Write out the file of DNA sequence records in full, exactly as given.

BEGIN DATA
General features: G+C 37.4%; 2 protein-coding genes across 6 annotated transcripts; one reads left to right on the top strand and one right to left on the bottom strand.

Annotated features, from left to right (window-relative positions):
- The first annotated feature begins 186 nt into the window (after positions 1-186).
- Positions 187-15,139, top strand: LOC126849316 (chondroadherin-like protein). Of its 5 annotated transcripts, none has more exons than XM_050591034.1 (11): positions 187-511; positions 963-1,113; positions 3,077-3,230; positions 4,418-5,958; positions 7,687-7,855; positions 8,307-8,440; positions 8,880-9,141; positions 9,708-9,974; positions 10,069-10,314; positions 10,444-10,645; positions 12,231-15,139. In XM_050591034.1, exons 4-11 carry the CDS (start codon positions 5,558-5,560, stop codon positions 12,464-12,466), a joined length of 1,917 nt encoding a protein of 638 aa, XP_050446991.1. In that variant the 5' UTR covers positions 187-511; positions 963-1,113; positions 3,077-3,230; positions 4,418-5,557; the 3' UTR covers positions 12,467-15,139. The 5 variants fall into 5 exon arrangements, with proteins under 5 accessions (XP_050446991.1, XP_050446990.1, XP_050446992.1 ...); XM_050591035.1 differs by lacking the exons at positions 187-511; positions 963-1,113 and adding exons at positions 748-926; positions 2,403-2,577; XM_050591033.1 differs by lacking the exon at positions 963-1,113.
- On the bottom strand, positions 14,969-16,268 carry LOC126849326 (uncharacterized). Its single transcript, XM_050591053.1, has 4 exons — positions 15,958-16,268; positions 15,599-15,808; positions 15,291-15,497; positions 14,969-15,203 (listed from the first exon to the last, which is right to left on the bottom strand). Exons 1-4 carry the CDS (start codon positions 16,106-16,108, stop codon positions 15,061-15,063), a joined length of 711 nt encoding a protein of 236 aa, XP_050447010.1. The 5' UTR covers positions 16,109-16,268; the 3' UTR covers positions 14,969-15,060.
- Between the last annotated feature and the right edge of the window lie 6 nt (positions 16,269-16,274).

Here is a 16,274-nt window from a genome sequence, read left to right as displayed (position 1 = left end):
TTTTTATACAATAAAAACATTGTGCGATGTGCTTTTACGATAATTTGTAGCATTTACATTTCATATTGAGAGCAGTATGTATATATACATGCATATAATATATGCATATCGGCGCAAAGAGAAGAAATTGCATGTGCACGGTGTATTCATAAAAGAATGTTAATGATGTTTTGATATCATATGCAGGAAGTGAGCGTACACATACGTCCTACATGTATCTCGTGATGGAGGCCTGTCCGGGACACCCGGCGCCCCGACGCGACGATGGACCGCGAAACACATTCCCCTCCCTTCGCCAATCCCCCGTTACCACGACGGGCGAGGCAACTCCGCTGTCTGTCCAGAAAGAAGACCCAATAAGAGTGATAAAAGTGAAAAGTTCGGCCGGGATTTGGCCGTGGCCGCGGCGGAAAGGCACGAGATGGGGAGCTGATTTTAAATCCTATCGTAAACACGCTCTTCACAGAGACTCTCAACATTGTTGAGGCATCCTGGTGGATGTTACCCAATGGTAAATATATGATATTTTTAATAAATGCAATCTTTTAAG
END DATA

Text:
General features: G+C 37.4%; 2 protein-coding genes across 6 annotated transcripts; one reads left to right on the top strand and one right to left on the bottom strand.

Annotated features, from left to right (window-relative positions):
- The first annotated feature begins 186 nt into the window (after positions 1-186).
- Positions 187-15,139, top strand: LOC126849316 (chondroadherin-like protein). Of its 5 annotated transcripts, none has more exons than XM_050591034.1 (11): positions 187-511; positions 963-1,113; positions 3,077-3,230; positions 4,418-5,958; positions 7,687-7,855; positions 8,307-8,440; positions 8,880-9,141; positions 9,708-9,974; positions 10,069-10,314; positions 10,444-10,645; positions 12,231-15,139. In XM_050591034.1, exons 4-11 carry the CDS (start codon positions 5,558-5,560, stop codon positions 12,464-12,466), a joined length of 1,917 nt encoding a protein of 638 aa, XP_050446991.1. In that variant the 5' UTR covers positions 187-511; positions 963-1,113; positions 3,077-3,230; positions 4,418-5,557; the 3' UTR covers positions 12,467-15,139. The 5 variants fall into 5 exon arrangements, with proteins under 5 accessions (XP_050446991.1, XP_050446990.1, XP_050446992.1 ...); XM_050591035.1 differs by lacking the exons at positions 187-511; positions 963-1,113 and adding exons at positions 748-926; positions 2,403-2,577; XM_050591033.1 differs by lacking the exon at positions 963-1,113.
- On the bottom strand, positions 14,969-16,268 carry LOC126849326 (uncharacterized). Its single transcript, XM_050591053.1, has 4 exons — positions 15,958-16,268; positions 15,599-15,808; positions 15,291-15,497; positions 14,969-15,203 (listed from the first exon to the last, which is right to left on the bottom strand). Exons 1-4 carry the CDS (start codon positions 16,106-16,108, stop codon positions 15,061-15,063), a joined length of 711 nt encoding a protein of 236 aa, XP_050447010.1. The 5' UTR covers positions 16,109-16,268; the 3' UTR covers positions 14,969-15,060.
- Between the last annotated feature and the right edge of the window lie 6 nt (positions 16,269-16,274).

Here is a 16,274-nt window from a genome sequence, read left to right as displayed (position 1 = left end):
TTTTTATACAATAAAAACATTGTGCGATGTGCTTTTACGATAATTTGTAGCATTTACATTTCATATTGAGAGCAGTATGTATATATACATGCATATAATATATGCATATCGGCGCAAAGAGAAGAAATTGCATGTGCACGGTGTATTCATAAAAGAATGTTAATGATGTTTTGATATCATATGCAGGAAGTGAGCGTACACATACGTCCTACATGTATCTCGTGATGGAGGCCTGTCCGGGACACCCGGCGCCCCGACGCGACGATGGACCGCGAAACACATTCCCCTCCCTTCGCCAATCCCCCGTTACCACGACGGGCGAGGCAACTCCGCTGTCTGTCCAGAAAGAAGACCCAATAAGAGTGATAAAAGTGAAAAGTTCGGCCGGGATTTGGCCGTGGCCGCGGCGGAAAGGCACGAGATGGGGAGCTGATTTTAAATCCTATCGTAAACACGCTCTTCACAGAGACTCTCAACATTGTTGAGGCATCCTGGTGGATGTTACCCAATGGTAAATATATGATATTTTTAATAAATGCAATCTTTTAAG